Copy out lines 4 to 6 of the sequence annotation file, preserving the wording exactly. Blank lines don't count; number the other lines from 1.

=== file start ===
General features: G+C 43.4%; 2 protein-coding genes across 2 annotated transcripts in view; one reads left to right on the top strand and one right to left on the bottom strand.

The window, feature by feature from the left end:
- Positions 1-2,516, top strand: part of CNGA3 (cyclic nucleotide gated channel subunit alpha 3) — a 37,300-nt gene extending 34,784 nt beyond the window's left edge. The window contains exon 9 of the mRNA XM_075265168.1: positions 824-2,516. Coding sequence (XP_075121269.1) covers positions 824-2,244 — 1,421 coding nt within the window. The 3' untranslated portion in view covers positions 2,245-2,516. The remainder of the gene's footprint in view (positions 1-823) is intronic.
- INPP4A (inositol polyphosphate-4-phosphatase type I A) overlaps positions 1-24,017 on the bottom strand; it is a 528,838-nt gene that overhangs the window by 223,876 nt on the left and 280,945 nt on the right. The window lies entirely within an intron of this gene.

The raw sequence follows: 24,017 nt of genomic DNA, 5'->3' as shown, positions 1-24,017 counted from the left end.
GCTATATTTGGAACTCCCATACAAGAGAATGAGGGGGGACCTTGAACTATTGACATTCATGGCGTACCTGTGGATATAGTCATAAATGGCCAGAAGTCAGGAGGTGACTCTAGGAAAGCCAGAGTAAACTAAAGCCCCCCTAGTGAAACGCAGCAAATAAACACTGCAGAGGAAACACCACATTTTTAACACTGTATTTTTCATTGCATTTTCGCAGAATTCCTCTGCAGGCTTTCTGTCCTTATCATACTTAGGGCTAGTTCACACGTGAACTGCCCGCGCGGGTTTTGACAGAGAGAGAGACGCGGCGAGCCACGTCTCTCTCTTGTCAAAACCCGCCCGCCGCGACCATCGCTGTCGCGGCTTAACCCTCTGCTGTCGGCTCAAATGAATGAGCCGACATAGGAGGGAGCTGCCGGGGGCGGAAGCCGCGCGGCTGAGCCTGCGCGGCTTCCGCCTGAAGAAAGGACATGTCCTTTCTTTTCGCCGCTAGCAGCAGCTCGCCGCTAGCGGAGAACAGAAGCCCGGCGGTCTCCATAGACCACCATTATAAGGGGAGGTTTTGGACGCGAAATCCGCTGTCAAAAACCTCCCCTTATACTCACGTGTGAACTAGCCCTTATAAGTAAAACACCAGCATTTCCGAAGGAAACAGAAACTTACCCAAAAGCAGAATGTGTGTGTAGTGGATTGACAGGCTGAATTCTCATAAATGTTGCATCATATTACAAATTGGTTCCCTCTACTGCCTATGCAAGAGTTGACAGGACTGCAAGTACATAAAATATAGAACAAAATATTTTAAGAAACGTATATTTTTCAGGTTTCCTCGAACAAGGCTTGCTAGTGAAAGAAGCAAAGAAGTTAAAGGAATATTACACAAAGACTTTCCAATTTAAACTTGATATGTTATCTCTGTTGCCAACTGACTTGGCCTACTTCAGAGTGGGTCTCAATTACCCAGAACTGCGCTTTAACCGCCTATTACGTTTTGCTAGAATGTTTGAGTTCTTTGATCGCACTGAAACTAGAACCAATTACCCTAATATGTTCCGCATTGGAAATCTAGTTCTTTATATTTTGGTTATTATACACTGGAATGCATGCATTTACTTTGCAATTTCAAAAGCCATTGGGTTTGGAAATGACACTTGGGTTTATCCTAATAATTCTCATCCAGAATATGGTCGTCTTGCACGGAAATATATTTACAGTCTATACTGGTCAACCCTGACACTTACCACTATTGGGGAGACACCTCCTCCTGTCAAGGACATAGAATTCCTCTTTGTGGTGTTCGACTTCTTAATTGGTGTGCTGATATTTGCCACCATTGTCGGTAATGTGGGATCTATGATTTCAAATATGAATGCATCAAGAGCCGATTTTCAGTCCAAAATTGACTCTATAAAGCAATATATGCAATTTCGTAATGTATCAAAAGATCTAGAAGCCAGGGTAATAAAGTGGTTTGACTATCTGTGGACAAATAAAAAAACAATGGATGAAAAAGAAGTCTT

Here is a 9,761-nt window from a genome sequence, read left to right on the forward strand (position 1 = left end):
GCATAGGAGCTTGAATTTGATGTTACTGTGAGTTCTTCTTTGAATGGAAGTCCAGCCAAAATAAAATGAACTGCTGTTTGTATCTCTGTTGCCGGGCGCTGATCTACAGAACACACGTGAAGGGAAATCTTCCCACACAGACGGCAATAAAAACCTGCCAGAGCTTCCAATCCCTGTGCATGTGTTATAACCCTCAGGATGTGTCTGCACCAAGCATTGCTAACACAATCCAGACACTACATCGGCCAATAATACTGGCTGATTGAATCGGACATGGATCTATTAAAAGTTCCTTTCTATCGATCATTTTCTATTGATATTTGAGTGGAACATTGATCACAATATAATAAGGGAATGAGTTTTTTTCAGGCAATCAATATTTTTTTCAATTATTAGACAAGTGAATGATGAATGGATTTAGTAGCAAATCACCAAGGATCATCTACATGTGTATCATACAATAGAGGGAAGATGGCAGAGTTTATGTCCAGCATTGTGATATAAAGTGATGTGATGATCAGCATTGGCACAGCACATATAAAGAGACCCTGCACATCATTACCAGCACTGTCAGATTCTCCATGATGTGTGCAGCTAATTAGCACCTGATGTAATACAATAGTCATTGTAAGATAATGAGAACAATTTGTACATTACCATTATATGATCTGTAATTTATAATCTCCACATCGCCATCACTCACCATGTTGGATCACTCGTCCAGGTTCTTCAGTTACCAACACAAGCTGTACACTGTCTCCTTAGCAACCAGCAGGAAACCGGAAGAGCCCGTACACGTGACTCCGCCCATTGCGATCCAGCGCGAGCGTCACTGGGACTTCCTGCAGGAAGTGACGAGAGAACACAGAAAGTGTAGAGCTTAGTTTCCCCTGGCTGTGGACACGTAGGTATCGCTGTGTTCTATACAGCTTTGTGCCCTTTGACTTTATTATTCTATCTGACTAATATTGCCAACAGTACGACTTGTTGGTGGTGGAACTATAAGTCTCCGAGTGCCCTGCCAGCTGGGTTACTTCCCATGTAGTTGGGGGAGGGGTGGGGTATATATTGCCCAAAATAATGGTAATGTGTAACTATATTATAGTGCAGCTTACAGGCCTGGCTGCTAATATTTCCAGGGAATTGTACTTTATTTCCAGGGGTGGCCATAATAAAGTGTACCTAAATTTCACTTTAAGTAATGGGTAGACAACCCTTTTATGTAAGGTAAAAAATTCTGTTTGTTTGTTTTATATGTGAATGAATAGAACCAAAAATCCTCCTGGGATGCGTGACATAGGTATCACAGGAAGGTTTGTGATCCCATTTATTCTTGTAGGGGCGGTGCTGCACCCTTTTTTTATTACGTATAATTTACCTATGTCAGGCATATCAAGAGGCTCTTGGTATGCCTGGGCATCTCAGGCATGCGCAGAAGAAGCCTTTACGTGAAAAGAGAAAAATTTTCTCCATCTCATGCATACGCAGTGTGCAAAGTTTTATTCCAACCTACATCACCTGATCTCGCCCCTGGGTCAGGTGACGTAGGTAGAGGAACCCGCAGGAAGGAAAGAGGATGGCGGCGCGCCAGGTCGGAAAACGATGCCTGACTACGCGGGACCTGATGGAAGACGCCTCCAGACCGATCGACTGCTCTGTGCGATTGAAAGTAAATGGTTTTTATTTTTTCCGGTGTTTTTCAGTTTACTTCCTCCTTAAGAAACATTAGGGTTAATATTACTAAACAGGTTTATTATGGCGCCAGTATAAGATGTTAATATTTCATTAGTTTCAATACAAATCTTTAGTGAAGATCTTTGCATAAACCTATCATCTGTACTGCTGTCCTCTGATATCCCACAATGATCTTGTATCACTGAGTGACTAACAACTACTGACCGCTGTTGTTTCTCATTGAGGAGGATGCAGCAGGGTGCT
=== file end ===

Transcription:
- INPP4A (inositol polyphosphate-4-phosphatase type I A) overlaps positions 1-24,017 on the bottom strand; it is a 528,838-nt gene that overhangs the window by 223,876 nt on the left and 280,945 nt on the right. The window lies entirely within an intron of this gene.

The raw sequence follows: 24,017 nt of genomic DNA, 5'->3' as shown, positions 1-24,017 counted from the left end.
GCTATATTTGGAACTCCCATACAAGAGAATGAGGGGGGACCTTGAACTATTGACATTCATGGCGTACCTGTGGATATAGTCATAAATGGCCAGAAGTCAGGAGGTGACTCTAGGAAAGCCAGAGTAAACTAAAGCCCCCCTAGTGAAACGCAGCAAATAAACACTGCAGAGGAAACACCACATTTTTAACACTGTATTTTTCATTGCATTTTCGCAGAATTCCTCTGCAGGCTTTCTGTCCTTATCATACTTAGGGCTAGTTCACACGTGAACTGCCCGCGCGGGTTTTGACAGAGAGAGAGACGCGGCGAGCCACGTCTCTCTCTTGTCAAAACCCGCCCGCCGCGACCATCGCTGTCGCGGCTTAACCCTCTGCTGTCGGCTCAAATGAATGAGCCGACATAGGAGGGAGCTGCCGGGGGCGGAAGCCGCGCGGCTGAGCCTGCGCGGCTTCCGCCTGAAGAAAGGACATGTCCTTTCTTTTCGCCGCTAGCAGCAGCTCGCCGCTAGCGGAGAACAGAAGCCCGGCGGTCTCCATAGACCACCATTATAAGGGGAGGTTTTGGACGCGAAATCCGCTGTCAAAAACCTCCCCTTATACTCACGTGTGAACTAGCCCTTATAAGTAAAACACCAGCATTTCCGAAGGAAACAGAAACTTACCCAAAAGCAGAATGTGTGTGTAGTGGATTGACAGGCTGAATTCTCATAAATGTTGCATCATATTACAAATTGGTTCCCTCTACTGCCTATGCAAGAGTTGACAGGACTGCAAGTACATAAAATATAGAACAAAATATTTTAAGAAACGTATATTTTTCAGGTTTCCTCGAACAAGGCTTGCTAGTGAAAGAAGCAAAGAAGTTAAAGGAATATTACACAAAGACTTTCCAATTTAAACTTGATATGTTATCTCTGTTGCCAACTGACTTGGCCTACTTCAGAGTGGGTCTCAATTACCCAGAACTGCGCTTTAACCGCCTATTACGTTTTGCTAGAATGTTTGAGTTCTTTGATCGCACTGAAACTAGAACCAATTACCCTAATATGTTCCGCATTGGAAATCTAGTTCTTTATATTTTGGTTATTATACACTGGAATGCATGCATTTACTTTGCAATTTCAAAAGCCATTGGGTTTGGAAATGACACTTGGGTTTATCCTAATAATTCTCATCCAGAATATGGTCGTCTTGCACGGAAATATATTTACAGTCTATACTGGTCAACCCTGACACTTACCACTATTGGGGAGACACCTCCTCCTGTCAAGGACATAGAATTCCTCTTTGTGGTGTTCGACTTCTTAATTGGTGTGCTGATATTTGCCACCATTGTCGGTAATGTGGGATCTATGATTTCAAATATGAATGCATCAAGAGCCGATTTTCAGTCCAAAATTGACTCTATAAAGCAATATATGCAATTTCGTAATGTATCAAAAGATCTAGAAGCCAGGGTAATAAAGTGGTTTGACTATCTGTGGACAAATAAAAAAACAATGGATGAAAAAGAAGTCTT